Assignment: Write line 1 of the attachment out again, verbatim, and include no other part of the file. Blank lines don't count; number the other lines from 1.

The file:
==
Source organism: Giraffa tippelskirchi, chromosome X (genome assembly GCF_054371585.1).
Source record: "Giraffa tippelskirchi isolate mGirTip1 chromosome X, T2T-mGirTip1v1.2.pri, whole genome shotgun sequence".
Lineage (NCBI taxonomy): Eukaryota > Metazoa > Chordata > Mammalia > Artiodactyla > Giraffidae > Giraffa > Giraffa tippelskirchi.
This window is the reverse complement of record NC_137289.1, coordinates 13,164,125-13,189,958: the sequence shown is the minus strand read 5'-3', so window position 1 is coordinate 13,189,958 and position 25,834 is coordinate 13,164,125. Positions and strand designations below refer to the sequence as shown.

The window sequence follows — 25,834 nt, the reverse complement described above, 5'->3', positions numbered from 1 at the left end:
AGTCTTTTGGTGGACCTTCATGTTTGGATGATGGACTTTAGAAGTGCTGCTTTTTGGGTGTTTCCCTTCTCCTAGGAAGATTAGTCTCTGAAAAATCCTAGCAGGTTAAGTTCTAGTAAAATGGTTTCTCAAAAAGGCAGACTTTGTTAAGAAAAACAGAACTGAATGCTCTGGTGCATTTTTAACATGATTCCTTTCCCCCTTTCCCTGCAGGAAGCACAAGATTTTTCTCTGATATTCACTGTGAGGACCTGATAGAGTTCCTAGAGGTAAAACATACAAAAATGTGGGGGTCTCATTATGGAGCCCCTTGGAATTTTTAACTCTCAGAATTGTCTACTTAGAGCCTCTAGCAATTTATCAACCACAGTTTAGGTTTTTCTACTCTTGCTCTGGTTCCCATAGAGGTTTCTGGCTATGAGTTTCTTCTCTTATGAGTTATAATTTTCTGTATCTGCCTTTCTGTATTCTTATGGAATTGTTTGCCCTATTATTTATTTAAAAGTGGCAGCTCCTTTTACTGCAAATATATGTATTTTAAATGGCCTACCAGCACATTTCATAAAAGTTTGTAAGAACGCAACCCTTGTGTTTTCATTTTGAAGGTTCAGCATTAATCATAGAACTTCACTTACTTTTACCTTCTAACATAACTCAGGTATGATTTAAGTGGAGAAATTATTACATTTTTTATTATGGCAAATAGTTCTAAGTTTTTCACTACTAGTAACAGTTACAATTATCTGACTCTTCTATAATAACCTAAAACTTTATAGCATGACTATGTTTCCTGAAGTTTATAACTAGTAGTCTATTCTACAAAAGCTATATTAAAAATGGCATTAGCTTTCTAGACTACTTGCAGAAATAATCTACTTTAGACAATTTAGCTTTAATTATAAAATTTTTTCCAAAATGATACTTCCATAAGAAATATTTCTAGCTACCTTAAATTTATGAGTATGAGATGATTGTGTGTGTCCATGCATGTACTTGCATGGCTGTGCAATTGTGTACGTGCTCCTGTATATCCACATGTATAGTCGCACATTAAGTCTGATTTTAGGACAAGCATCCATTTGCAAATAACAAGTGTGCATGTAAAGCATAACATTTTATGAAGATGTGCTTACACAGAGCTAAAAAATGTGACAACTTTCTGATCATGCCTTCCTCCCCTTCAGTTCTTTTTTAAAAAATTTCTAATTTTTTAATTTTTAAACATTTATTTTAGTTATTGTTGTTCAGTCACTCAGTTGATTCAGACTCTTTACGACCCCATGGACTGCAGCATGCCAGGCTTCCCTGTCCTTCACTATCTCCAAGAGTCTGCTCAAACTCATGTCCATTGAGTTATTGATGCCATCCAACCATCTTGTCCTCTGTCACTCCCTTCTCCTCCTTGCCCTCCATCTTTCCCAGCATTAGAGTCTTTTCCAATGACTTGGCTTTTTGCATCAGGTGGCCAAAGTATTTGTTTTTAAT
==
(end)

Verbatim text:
Source organism: Giraffa tippelskirchi, chromosome X (genome assembly GCF_054371585.1).